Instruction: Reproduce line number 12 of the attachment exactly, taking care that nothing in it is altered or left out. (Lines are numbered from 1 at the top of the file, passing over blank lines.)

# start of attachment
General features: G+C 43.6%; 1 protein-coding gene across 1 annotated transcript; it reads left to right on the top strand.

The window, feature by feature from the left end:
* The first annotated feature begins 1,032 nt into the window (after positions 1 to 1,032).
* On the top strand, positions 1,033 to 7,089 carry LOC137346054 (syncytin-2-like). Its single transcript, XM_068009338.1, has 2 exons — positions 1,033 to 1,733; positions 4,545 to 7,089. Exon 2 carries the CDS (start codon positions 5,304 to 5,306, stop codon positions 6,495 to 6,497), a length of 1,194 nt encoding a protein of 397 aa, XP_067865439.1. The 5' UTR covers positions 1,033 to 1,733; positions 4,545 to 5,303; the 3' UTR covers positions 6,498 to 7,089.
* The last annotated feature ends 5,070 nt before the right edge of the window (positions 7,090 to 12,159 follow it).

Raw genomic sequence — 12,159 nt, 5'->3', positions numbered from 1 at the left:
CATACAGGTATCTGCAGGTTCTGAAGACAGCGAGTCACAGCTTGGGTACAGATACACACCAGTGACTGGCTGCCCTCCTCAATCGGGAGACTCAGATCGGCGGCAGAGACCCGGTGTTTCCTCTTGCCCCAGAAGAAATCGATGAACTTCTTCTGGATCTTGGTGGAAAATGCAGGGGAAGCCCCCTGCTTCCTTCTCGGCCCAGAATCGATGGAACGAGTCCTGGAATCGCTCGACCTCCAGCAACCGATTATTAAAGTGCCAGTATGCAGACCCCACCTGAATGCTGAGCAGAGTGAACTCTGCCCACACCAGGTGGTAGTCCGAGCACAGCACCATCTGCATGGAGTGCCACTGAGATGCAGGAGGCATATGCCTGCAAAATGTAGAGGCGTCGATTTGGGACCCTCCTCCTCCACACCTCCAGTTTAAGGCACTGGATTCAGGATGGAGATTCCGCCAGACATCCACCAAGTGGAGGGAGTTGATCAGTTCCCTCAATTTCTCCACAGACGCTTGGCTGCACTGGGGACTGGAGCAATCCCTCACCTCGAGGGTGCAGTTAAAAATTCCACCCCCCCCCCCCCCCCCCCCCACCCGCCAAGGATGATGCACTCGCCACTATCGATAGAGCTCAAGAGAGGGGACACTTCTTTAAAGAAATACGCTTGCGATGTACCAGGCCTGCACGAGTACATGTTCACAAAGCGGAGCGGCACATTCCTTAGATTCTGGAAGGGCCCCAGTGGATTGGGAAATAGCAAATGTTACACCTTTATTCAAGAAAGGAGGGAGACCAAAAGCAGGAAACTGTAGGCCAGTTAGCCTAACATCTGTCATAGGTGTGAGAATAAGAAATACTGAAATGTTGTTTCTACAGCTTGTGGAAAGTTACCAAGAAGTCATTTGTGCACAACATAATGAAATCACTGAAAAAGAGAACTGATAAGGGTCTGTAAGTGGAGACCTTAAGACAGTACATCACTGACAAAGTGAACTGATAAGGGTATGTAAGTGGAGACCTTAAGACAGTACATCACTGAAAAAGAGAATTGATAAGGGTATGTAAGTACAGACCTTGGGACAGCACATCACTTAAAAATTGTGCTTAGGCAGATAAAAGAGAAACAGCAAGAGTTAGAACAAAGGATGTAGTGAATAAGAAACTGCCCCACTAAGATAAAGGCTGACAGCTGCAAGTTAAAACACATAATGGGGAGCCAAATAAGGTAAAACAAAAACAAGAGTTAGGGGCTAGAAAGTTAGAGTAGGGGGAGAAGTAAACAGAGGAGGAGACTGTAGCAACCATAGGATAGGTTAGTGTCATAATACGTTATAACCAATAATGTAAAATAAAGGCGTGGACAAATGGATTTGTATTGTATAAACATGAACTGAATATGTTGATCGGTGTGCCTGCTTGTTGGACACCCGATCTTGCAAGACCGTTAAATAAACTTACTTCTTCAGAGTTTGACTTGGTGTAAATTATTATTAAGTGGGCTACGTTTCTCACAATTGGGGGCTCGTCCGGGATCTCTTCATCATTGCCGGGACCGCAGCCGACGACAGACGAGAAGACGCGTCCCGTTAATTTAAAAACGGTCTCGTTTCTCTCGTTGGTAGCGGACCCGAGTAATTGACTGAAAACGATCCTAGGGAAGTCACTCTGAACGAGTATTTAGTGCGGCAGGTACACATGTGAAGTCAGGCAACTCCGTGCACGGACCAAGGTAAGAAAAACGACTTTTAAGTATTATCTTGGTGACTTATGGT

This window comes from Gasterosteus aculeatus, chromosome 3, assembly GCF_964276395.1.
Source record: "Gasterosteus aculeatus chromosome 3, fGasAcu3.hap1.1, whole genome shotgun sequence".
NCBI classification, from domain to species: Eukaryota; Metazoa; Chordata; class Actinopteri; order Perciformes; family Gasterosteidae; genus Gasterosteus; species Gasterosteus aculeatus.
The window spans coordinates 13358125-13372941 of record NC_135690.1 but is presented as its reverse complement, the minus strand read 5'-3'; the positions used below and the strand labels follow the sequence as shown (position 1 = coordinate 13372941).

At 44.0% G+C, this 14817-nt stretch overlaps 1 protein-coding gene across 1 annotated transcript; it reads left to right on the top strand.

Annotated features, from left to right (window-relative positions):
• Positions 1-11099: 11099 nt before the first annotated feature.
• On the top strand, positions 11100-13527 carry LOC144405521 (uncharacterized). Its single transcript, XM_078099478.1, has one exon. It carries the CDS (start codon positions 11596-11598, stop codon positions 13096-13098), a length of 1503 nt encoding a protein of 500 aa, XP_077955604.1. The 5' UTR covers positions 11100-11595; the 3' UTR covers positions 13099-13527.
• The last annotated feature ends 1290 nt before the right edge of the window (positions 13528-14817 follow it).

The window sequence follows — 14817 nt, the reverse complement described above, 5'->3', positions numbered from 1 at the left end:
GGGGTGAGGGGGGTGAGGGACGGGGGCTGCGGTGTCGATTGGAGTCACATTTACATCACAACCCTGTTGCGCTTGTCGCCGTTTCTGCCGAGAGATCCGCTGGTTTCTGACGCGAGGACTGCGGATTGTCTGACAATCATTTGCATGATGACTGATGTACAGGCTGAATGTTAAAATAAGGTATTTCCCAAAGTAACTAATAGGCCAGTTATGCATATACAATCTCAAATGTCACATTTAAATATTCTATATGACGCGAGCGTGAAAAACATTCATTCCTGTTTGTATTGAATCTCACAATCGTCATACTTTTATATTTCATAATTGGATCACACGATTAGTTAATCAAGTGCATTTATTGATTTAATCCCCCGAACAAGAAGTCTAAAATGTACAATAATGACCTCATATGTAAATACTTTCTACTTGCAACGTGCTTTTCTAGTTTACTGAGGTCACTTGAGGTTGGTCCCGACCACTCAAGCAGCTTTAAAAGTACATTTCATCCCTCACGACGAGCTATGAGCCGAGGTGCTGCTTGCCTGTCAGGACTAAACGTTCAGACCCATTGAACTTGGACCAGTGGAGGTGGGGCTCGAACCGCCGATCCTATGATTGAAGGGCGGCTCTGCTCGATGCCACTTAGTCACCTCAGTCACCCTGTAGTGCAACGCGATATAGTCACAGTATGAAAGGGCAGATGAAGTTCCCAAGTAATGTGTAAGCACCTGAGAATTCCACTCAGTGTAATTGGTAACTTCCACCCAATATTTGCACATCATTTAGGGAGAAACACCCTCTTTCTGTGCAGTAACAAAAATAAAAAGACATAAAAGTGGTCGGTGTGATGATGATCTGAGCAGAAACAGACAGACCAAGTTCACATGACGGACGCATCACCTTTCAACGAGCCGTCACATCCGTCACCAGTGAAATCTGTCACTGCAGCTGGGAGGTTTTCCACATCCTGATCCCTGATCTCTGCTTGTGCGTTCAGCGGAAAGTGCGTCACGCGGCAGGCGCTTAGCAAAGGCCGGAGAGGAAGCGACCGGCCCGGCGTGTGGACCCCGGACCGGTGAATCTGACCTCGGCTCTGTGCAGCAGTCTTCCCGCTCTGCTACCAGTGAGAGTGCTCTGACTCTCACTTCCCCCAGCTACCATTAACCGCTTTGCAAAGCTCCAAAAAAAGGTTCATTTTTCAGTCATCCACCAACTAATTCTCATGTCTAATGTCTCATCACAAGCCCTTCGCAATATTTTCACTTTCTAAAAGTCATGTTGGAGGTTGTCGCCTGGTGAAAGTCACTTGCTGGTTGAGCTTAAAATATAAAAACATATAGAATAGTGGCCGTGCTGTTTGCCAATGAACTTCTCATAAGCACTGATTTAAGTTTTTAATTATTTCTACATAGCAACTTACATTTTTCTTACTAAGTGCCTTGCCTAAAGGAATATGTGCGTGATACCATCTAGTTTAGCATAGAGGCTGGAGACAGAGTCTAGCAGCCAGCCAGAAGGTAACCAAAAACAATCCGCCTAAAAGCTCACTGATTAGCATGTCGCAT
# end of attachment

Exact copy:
At 44.0% G+C, this 14817-nt stretch overlaps 1 protein-coding gene across 1 annotated transcript; it reads left to right on the top strand.